Tapas involves discipline and grit. When we practise Santosha we are content with where we are in life. This does not mean that we cannot have goals and try to improve ourselves. However, but we do not want to have tunnel vision where we allow other aspects of life to suffer. Getting out of our comfort zone and learning something new will involves discipline but in the end we grow, which leads us to Svadhyaya (self-study).
Practice Tip: Practising yoga involves discipline. Sometimes we just don’t feel like doing it, even if we know it is what we need. It is often when we are so busy that we feel like we don’t have the time (even though we can still manage to find the time to watch Tiger King or Too Hot to Handle on Netflix… or is that just me?) You don’t have to attend a 60-minute class to feel the benefits of yoga. There are many days where I will set aside 10 – 20 minutes to practise. Depending on how I am feeling it may be mainly breathing, or sun salutations or just a few deep stretches. Even 5 minutes of pranayama is so beneficial to overall health and well-being.
4. Svadhyaya (self-study)
We are always learning. This Niyama involves continual personal growth. Observing our thoughts and behaviour, rather than living life in autopilot. I have mentioned previously about how important it is to notice our thoughts because these thoughts inform our behaviour. For example, it is important to understand that if we are constantly irritated with others it is probably a reflection of our own internal dialogue rather than their behaviour. I am often guilty of losing my temper easily when I am feeling stressed which then has an impact on those around me. Doing the inner work will improve our relationship with others and with ourselves.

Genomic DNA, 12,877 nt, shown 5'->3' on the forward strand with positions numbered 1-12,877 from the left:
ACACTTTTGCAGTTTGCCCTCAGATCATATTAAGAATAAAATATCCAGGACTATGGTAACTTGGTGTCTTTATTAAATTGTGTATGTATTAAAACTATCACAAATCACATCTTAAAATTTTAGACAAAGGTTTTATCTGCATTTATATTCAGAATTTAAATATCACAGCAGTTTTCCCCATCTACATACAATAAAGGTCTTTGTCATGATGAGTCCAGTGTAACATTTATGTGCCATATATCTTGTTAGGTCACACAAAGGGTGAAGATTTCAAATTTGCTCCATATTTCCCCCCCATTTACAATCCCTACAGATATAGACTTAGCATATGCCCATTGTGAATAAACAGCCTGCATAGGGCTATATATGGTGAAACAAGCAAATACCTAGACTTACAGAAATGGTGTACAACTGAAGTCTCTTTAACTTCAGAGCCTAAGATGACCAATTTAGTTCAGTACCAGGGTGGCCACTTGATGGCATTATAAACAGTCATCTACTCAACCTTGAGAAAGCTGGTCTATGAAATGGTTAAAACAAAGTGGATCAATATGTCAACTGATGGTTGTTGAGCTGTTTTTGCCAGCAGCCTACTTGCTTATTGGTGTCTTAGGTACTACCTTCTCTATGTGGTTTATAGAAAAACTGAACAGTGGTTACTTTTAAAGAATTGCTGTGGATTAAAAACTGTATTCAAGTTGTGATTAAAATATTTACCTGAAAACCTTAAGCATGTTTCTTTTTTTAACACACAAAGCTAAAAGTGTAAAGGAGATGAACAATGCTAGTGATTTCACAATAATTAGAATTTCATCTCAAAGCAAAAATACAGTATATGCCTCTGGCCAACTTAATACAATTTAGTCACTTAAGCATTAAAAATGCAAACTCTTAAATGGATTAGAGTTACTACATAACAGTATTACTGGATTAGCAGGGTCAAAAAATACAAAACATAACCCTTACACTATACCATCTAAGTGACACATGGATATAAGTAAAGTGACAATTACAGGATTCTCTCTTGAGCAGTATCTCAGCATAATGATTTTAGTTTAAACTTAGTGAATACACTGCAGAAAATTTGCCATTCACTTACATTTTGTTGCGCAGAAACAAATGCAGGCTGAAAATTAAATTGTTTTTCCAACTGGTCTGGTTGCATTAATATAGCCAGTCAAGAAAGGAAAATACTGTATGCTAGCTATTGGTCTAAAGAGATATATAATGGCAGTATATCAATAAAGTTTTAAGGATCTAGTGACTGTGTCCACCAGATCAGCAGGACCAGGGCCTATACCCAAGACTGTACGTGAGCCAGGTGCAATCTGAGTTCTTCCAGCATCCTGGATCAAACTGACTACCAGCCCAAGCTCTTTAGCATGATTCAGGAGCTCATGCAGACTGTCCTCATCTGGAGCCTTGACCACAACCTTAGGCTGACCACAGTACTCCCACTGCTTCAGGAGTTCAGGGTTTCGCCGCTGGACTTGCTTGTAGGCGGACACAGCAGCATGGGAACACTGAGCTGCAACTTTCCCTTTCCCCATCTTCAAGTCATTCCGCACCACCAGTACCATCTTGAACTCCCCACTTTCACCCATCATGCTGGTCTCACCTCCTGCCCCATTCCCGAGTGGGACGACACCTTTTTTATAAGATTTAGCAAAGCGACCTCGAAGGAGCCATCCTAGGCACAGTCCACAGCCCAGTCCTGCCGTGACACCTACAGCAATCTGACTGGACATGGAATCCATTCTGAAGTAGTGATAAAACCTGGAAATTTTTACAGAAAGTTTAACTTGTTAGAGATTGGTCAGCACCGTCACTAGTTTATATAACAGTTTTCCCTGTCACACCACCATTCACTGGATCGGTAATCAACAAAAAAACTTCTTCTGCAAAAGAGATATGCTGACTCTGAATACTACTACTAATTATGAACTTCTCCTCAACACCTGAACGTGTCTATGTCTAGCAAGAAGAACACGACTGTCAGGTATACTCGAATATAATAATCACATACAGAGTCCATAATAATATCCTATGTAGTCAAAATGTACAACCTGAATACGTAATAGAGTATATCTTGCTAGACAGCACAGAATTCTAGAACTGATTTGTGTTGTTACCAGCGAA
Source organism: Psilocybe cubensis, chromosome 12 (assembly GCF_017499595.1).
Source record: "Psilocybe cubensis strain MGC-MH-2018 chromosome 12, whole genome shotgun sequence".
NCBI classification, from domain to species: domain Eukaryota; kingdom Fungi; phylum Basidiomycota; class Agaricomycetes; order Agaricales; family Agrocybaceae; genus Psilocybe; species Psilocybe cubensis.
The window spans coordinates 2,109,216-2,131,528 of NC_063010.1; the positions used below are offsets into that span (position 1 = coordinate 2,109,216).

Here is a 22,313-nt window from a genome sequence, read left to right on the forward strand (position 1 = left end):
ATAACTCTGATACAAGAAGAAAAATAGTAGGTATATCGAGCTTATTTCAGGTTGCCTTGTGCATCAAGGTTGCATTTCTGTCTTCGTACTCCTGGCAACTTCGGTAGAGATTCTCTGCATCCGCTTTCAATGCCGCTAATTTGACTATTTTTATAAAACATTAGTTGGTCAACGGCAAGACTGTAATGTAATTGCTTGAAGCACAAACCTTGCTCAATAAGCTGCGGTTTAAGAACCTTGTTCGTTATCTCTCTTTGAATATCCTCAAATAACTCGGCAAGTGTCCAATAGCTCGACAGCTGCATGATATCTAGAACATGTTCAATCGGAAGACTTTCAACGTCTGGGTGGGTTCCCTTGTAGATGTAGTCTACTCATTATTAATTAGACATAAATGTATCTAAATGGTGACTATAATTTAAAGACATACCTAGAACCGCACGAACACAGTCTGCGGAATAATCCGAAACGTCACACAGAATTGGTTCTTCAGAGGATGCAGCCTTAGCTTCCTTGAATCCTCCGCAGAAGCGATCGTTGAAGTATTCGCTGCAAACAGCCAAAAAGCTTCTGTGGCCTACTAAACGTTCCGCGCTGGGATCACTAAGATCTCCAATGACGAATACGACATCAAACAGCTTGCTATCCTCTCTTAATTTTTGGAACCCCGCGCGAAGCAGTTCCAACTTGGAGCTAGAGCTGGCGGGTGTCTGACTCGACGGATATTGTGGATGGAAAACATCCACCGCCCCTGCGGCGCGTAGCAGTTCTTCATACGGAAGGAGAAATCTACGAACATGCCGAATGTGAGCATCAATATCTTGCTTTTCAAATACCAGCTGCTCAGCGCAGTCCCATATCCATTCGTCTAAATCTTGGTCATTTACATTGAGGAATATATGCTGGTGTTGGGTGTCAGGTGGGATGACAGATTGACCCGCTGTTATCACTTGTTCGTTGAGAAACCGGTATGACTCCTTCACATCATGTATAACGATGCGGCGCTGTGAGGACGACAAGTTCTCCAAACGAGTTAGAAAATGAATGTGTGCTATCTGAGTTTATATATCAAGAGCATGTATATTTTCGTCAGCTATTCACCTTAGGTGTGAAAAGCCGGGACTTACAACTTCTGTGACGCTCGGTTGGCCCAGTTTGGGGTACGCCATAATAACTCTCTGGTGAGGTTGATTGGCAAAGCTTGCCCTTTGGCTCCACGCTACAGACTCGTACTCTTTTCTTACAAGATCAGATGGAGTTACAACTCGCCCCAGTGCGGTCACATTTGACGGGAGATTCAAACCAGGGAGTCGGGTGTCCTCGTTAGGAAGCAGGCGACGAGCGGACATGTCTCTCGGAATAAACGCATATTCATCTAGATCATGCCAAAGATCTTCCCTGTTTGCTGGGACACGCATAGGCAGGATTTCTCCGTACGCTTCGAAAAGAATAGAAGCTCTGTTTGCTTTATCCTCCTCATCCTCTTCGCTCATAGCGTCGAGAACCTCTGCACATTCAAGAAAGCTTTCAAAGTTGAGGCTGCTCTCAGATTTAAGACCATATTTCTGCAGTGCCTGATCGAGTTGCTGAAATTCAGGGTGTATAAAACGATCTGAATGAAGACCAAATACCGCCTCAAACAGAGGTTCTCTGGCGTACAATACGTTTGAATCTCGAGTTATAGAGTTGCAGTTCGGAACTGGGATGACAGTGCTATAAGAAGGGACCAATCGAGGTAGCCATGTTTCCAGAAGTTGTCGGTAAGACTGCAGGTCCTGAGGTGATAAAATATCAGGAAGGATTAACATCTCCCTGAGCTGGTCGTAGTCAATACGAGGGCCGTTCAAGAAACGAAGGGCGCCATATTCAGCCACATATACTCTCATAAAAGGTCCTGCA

Practice Tip: If you are feeling stressed, angry or irritated find a nice quiet place to just sit and observe your emotions. You may start sitting with the legs crossed, spine straight and focus on the breath. Remain still and notice what comes up. We can find moments of clarity when we remain still. We may even notice why we are feeling this way. Once we start to understand our thoughts and behaviours we can begin to change them. Sounds like meditation right? Like all skills, to improve at meditation we need to practise it regularly. Try to meditate (even if for 5 minutes) when you feel calm as well as times of turbulence.
5. Isvara Pranidhana (devotion, surrender to god)
Whether you are religious or an atheist, this Niyama allows us to acknowledge that we are part of something bigger than ourselves, often called the collective consciousness. This can mean surrendering to a higher power and letting go of the outcome. Many of us, including myself, like to feel in control. When something comes up that is out of our control (like a global pandemic) it can start to stir up feelings of anxiety. This Niyama is involves with letting go of expectations. Practising Isvara Pranidhana can allow us to reduce the amount of unnecessary worry that can sometimes plague our minds.
Practice Tip: Are you very rigid in your routine? Does it annoy you when things do not go to plan? Whilst creating routine and good habits are great for our discipline, we need to take a flexible approach. This may involve rethinking that way we react when our expectations are not met. This can include expectations of life, ourselves and even those around us.